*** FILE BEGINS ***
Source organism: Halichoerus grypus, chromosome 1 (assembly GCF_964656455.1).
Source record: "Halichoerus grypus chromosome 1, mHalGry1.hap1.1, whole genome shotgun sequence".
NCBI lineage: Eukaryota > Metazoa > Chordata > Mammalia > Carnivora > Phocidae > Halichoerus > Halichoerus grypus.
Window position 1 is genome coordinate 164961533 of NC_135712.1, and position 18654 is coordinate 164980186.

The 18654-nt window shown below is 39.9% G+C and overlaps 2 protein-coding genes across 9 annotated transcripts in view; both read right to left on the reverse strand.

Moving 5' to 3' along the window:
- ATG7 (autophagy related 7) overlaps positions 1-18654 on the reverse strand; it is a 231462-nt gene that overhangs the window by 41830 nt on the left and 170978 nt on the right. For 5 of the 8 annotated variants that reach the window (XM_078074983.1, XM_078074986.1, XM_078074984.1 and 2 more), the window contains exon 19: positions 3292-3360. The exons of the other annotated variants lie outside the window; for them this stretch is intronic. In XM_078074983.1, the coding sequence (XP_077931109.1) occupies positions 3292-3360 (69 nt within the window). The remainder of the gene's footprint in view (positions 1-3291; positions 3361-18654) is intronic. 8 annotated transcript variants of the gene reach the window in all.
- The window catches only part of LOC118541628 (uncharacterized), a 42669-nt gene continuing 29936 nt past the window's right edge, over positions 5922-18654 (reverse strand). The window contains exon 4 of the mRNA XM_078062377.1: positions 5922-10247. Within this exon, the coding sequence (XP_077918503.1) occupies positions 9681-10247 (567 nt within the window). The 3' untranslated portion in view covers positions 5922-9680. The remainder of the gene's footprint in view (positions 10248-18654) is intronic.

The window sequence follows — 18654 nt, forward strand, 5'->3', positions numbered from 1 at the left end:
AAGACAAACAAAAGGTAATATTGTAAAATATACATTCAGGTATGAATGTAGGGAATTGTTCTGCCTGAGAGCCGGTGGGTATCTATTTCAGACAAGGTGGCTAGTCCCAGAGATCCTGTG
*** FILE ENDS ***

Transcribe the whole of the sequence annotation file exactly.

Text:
Source organism: Halichoerus grypus, chromosome 1 (assembly GCF_964656455.1).
Source record: "Halichoerus grypus chromosome 1, mHalGry1.hap1.1, whole genome shotgun sequence".
NCBI lineage: Eukaryota > Metazoa > Chordata > Mammalia > Carnivora > Phocidae > Halichoerus > Halichoerus grypus.
Window position 1 is genome coordinate 164961533 of NC_135712.1, and position 18654 is coordinate 164980186.

The 18654-nt window shown below is 39.9% G+C and overlaps 2 protein-coding genes across 9 annotated transcripts in view; both read right to left on the reverse strand.

Moving 5' to 3' along the window:
- ATG7 (autophagy related 7) overlaps positions 1-18654 on the reverse strand; it is a 231462-nt gene that overhangs the window by 41830 nt on the left and 170978 nt on the right. For 5 of the 8 annotated variants that reach the window (XM_078074983.1, XM_078074986.1, XM_078074984.1 and 2 more), the window contains exon 19: positions 3292-3360. The exons of the other annotated variants lie outside the window; for them this stretch is intronic. In XM_078074983.1, the coding sequence (XP_077931109.1) occupies positions 3292-3360 (69 nt within the window). The remainder of the gene's footprint in view (positions 1-3291; positions 3361-18654) is intronic. 8 annotated transcript variants of the gene reach the window in all.
- The window catches only part of LOC118541628 (uncharacterized), a 42669-nt gene continuing 29936 nt past the window's right edge, over positions 5922-18654 (reverse strand). The window contains exon 4 of the mRNA XM_078062377.1: positions 5922-10247. Within this exon, the coding sequence (XP_077918503.1) occupies positions 9681-10247 (567 nt within the window). The 3' untranslated portion in view covers positions 5922-9680. The remainder of the gene's footprint in view (positions 10248-18654) is intronic.

The window sequence follows — 18654 nt, forward strand, 5'->3', positions numbered from 1 at the left end:
AAGACAAACAAAAGGTAATATTGTAAAATATACATTCAGGTATGAATGTAGGGAATTGTTCTGCCTGAGAGCCGGTGGGTATCTATTTCAGACAAGGTGGCTAGTCCCAGAGATCCTGTG